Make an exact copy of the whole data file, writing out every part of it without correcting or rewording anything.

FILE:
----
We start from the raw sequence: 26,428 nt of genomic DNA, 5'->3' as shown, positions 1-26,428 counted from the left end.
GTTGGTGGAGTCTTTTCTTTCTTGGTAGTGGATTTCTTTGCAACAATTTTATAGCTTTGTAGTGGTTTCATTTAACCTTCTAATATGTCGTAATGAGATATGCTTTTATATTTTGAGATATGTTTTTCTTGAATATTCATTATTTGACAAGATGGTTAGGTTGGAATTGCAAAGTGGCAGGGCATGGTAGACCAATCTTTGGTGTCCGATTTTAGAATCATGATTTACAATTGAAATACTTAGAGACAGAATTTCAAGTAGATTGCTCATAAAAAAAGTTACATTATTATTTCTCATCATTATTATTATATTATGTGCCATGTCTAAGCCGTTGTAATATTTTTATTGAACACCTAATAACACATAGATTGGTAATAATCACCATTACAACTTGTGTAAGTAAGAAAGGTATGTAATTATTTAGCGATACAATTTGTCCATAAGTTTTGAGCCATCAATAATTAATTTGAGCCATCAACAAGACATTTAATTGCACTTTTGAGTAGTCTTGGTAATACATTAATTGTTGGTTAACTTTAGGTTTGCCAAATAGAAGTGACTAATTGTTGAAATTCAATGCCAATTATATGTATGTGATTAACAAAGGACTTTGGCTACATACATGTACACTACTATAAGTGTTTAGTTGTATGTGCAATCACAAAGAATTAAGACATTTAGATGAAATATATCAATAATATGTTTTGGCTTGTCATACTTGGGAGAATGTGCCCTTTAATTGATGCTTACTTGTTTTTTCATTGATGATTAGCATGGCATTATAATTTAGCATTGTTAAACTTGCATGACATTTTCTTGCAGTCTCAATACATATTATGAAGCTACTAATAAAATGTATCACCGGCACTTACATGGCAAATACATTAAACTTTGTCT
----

We start from the raw sequence: 26,428 nt of genomic DNA, 5'->3' as shown, positions 1-26,428 counted from the left end.
GTTGGTGGAGTCTTTTCTTTCTTGGTAGTGGATTTCTTTGCAACAATTTTATAGCTTTGTAGTGGTTTCATTTAACCTTCTAATATGTCGTAATGAGATATGCTTTTATATTTTGAGATATGTTTTTCTTGAATATTCATTATTTGACAAGATGGTTAGGTTGGAATTGCAAAGTGGCAGGGCATGGTAGACCAATCTTTGGTGTCCGATTTTAGAATCATGATTTACAATTGAAATACTTAGAGACAGAATTTCAAGTAGATTGCTCATAAAAAAAGTTACATTATTATTTCTCATCATTATTATTATATTATGTGCCATGTCTAAGCCGTTGTAATATTTTTATTGAACACCTAATAACACATAGATTGGTAATAATCACCATTACAACTTGTGTAAGTAAGAAAGGTATGTAATTATTTAGCGATACAATTTGTCCATAAGTTTTGAGCCATCAATAATTAATTTGAGCCATCAACAAGACATTTAATTGCACTTTTGAGTAGTCTTGGTAATACATTAATTGTTGGTTAACTTTAGGTTTGCCAAATAGAAGTGACTAATTGTTGAAATTCAATGCCAATTATATGTATGTGATTAACAAAGGACTTTGGCTACATACATGTACACTACTATAAGTGTTTAGTTGTATGTGCAATCACAAAGAATTAAGACATTTAGATGAAATATATCAATAATATGTTTTGGCTTGTCATACTTGGGAGAATGTGCCCTTTAATTGATGCTTACTTGTTTTTTCATTGATGATTAGCATGGCATTATAATTTAGCATTGTTAAACTTGCATGACATTTTCTTGCAGTCTCAATACATATTATGAAGCTACTAATAAAATGTATCACCGGCACTTACATGGCAAATACATTAAACTTTGTCT